Things I learned from Francine Segan’s Sweet Spinach Pie, also known as a Torta co’ Bischeri agli Spinaci:
-Some Italian! A torta is a pie or a cake, and bischeri refers to the crimped crust. (Segan says that crimping isn’t common to Italian pies.) Bischeri has several other meanings too: tuning frets on musical instruments, fools, and male genitalia. (More on this later.)
-Pie can offer not just your daily 9 ounces of butter, but also a serving of vegetables.
Read below for the recipe, and click here to enter YOUR delicious pie (or pies) in the 4th Annual Good Food Pie Contest on Saturday, September 8th at LACMA.
Here’s some information about 00 flour, in case (like me) you’d never heard of it. Segan uses the finely ground flour in the crust.
She’s the author of Dolci: Italy’s Sweets.
Tuscany’s Sweet Spinach Pie
(Adapted from Francine Segan’s Dolci: Italy’s Sweets)
Lost in translation:
The word “bischeri” has three meanings.
#1: Bischeri are the tuning frets on stringed instruments like guitars and violins. The points on the pie crust mimic that shape.
#2: In Florentine dialect, bischero is slang for a fool, someone easily taken advantage of, especially in money matters.
The derivation is old and fascinating. In the 13th century Florence, when land was being assembled for the magnificent Duomo, there was a single holdout, a noble family who stalled so long for the best possible price that they failed to sell it at all. Their name was Bischeri. (When you visit Florence you can still find a marble slab that reads “Canto de Bischeri” near their old property on Via dell-Oriuolo).
#3: It’s also slang for penis. The inclusion of pine nuts is a little wink at that meaning.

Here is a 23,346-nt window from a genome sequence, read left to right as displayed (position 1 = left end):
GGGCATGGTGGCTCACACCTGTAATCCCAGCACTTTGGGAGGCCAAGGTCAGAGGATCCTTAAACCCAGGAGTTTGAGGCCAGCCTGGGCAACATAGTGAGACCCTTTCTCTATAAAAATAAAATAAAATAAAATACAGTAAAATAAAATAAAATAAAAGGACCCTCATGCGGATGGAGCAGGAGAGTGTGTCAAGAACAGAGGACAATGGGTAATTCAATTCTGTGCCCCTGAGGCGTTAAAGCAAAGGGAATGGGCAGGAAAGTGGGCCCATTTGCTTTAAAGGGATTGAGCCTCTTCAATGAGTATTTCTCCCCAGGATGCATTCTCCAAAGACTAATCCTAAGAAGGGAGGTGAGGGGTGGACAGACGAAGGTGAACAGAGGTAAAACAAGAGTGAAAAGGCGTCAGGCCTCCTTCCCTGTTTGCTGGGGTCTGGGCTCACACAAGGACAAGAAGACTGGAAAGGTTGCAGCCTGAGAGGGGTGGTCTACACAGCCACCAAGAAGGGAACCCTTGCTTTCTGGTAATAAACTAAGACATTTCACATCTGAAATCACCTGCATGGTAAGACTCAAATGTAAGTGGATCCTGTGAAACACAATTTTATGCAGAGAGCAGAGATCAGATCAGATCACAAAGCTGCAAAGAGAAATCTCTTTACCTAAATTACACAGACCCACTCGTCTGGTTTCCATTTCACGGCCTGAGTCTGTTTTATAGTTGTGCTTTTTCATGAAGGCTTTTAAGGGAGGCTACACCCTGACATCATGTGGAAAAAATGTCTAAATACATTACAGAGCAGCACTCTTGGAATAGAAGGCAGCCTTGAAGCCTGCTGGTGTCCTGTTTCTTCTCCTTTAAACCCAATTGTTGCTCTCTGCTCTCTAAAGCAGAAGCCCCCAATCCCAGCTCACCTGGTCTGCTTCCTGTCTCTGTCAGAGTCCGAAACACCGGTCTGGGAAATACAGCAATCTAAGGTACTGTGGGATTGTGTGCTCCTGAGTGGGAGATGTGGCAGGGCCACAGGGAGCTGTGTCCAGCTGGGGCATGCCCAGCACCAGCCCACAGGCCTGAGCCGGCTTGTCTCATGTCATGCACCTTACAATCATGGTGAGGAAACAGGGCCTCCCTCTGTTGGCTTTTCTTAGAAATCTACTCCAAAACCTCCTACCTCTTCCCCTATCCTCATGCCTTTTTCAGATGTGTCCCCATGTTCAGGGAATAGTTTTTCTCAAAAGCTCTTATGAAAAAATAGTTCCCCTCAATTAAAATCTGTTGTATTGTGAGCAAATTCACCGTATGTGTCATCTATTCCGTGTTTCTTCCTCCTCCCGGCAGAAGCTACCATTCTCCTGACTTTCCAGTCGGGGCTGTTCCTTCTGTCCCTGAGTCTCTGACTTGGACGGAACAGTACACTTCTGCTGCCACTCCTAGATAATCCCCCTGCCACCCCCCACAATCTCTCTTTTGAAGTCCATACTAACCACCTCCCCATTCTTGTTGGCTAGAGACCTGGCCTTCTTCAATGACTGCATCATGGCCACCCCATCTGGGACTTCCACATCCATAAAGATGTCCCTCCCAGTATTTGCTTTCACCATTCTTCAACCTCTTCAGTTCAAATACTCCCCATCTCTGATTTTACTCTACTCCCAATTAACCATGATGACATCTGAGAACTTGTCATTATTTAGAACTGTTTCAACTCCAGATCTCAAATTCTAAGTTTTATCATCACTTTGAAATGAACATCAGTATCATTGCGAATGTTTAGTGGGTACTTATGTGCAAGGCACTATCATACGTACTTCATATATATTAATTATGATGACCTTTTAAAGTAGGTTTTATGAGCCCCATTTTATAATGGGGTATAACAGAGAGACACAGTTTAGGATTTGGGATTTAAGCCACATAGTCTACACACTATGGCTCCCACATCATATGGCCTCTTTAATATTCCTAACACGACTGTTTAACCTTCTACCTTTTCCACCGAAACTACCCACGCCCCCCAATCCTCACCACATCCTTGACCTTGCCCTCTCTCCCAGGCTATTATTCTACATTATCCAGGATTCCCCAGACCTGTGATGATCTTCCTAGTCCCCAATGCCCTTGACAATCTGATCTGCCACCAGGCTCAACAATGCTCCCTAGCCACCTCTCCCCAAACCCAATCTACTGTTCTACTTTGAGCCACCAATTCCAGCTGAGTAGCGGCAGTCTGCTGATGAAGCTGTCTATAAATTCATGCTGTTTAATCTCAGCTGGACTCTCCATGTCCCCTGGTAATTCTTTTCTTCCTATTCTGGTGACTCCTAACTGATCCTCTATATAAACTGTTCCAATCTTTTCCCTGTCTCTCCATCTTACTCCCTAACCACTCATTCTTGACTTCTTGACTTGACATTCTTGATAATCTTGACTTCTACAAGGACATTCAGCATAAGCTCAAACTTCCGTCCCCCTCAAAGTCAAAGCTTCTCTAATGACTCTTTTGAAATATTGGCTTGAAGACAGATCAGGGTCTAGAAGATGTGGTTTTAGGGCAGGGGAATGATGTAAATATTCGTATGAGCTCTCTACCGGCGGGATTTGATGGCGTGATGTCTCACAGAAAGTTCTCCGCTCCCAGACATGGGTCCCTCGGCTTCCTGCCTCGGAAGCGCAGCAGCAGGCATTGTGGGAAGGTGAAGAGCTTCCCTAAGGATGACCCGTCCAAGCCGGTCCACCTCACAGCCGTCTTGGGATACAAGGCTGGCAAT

For the crust
18 ounces, about 3 cups, OO or all-purpose flour
9 ounces butter (2 sticks plus 2 tablespoons) unsalted butter
7/8 cup granulated sugar
4 large egg yolks
2 teaspoons baking powder
Zest of 1 lemon
1/4 teaspoon salt
For the filling
10-12 ounces frozen spinach or 1 pound fresh baby spinach
8 ounces blanched almonds
4 large eggs, separated
2/3 cup granulated sugar
2 1/2 ounces minced candied citron or lemon peel
1/4 cup Maraschino or other aromatic liqueur
2 tablespoons pine nuts
Serves 8 to 10.
For the crust: In a large bowl, in a food processor, or on a clean work surface, mix the flour, butter, and sugar until the mixture resembles coarse sand.
Add the egg yolks, baking powder, zest and salt and mix until dough forms.
Roll the dough into a disc, cover with plastic wrap, and refrigerate for at least 30 minutes before rolling out.
Lightly butter a 10-inch deep-dish pie pan.
Roll out 2/3 of the dough, making it large enough to hang well over the sides. If you like, make a series of “fret” shapes along the outer edge of the dough. To do that, fold the edges of dough over, and cut into the edges and gently press “fret” shapes by pinching the dough between thumb and forefinger at a distance of about 1/2 inch apart.
Using a fork poke holes throughout the entire bottom and sides of the crust.
Roll out the remaining dough to form lattices over the top of the filling. Refrigerate all the dough, covered in plastic wrap, until ready to use.
For the filling: Cook the spinach in a few ounces of salted water until tender. Allow to cool. Squeeze out all the cooking liquids, and finely chop in a mini food processor. Reserve.
In food processor, grind the almonds until they resemble coarse sand. Reserve.
In a bowl, beat the yolks with 1/3 cup of the sugar until creamy and light yellow. Add the almonds and beat until well combined. Add the spinach, candied peel, and liqueur and mix until well combined.
In a separate bowl, beat the whites until soft peaks form, then add in the remaining 1/3 cup of sugar and beat until it forms a glossy meringue.
Slowly fold the meringue into the yolk mixture. Pour into the prepared pie crust. Sprinkle with the pine nuts and top with the remaining dough in a lattice pattern.
Bake for about 1 hour, until golden.
Allow to cool to room temperature, then serve sprinkled with confectioners’ sugar.